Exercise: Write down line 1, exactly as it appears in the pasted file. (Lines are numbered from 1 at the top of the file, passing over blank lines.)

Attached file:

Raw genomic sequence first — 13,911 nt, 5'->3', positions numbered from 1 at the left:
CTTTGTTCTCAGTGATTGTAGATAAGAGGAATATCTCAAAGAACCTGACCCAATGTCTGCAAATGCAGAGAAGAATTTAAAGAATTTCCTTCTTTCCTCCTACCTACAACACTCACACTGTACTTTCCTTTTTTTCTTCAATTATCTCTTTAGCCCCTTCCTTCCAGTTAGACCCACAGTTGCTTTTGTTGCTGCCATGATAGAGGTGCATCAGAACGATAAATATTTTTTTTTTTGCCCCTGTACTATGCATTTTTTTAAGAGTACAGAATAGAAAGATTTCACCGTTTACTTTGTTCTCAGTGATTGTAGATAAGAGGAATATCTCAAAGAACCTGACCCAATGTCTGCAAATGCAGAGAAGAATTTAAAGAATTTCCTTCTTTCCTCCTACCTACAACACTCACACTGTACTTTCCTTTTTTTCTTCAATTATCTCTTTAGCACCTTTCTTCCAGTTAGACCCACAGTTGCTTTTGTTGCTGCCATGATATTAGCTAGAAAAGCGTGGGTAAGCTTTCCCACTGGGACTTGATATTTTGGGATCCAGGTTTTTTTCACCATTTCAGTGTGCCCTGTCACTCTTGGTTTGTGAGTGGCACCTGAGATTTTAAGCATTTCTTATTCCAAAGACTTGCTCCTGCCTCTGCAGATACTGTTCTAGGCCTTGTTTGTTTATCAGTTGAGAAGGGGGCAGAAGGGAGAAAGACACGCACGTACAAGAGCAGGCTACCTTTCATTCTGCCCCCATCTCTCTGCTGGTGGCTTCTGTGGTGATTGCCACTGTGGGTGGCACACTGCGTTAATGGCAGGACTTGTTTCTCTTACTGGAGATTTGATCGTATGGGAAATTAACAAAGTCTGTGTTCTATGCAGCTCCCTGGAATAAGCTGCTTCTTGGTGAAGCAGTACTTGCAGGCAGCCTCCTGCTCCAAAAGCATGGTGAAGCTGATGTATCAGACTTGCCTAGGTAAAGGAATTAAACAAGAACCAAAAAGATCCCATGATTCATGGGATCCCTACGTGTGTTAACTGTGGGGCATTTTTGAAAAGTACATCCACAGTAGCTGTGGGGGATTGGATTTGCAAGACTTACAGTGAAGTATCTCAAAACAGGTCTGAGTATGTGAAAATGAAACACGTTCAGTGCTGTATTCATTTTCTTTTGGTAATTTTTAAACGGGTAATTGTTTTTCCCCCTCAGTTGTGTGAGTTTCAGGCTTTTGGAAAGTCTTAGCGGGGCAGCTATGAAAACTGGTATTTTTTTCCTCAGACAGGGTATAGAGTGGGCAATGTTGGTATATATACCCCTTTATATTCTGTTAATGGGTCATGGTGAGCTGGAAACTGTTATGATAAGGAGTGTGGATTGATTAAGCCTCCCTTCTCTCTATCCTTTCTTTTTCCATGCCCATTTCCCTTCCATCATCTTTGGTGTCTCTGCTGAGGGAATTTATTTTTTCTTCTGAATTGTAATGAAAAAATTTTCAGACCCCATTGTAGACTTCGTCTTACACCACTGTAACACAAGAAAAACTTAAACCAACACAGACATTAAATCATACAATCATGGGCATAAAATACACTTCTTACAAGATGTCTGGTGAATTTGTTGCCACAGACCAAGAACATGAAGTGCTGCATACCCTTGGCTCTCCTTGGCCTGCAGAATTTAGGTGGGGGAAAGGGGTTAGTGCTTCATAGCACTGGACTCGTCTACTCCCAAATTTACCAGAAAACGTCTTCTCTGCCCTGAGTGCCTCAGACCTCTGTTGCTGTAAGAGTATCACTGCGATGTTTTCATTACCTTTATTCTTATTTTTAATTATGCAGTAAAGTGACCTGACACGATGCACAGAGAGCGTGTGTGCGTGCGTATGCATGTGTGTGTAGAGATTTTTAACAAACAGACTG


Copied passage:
Raw genomic sequence first — 13,911 nt, 5'->3', positions numbered from 1 at the left: